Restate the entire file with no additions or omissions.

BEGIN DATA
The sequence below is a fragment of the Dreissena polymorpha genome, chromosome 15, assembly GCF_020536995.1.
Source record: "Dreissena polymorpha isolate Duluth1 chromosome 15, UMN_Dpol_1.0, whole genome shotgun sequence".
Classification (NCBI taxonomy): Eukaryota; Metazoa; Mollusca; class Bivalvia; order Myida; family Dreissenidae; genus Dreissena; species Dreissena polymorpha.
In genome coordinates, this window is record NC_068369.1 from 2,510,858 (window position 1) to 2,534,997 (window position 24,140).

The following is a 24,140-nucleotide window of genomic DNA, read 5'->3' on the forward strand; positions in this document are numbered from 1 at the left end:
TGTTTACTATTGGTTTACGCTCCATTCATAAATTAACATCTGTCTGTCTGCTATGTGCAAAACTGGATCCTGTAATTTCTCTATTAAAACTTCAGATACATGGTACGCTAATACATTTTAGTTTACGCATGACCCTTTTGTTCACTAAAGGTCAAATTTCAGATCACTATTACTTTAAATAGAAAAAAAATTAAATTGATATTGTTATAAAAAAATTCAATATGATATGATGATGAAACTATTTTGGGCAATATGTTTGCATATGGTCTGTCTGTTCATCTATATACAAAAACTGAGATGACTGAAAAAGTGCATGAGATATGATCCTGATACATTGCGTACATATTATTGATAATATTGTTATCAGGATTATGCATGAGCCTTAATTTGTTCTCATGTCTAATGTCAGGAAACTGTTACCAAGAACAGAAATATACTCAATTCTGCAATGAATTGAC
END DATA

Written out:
The sequence below is a fragment of the Dreissena polymorpha genome, chromosome 15, assembly GCF_020536995.1.
Source record: "Dreissena polymorpha isolate Duluth1 chromosome 15, UMN_Dpol_1.0, whole genome shotgun sequence".
Classification (NCBI taxonomy): Eukaryota; Metazoa; Mollusca; class Bivalvia; order Myida; family Dreissenidae; genus Dreissena; species Dreissena polymorpha.
In genome coordinates, this window is record NC_068369.1 from 2,510,858 (window position 1) to 2,534,997 (window position 24,140).

The following is a 24,140-nucleotide window of genomic DNA, read 5'->3' on the forward strand; positions in this document are numbered from 1 at the left end:
TGTTTACTATTGGTTTACGCTCCATTCATAAATTAACATCTGTCTGTCTGCTATGTGCAAAACTGGATCCTGTAATTTCTCTATTAAAACTTCAGATACATGGTACGCTAATACATTTTAGTTTACGCATGACCCTTTTGTTCACTAAAGGTCAAATTTCAGATCACTATTACTTTAAATAGAAAAAAAATTAAATTGATATTGTTATAAAAAAATTCAATATGATATGATGATGAAACTATTTTGGGCAATATGTTTGCATATGGTCTGTCTGTTCATCTATATACAAAAACTGAGATGACTGAAAAAGTGCATGAGATATGATCCTGATACATTGCGTACATATTATTGATAATATTGTTATCAGGATTATGCATGAGCCTTAATTTGTTCTCATGTCTAATGTCAGGAAACTGTTACCAAGAACAGAAATATACTCAATTCTGCAATGAATTGAC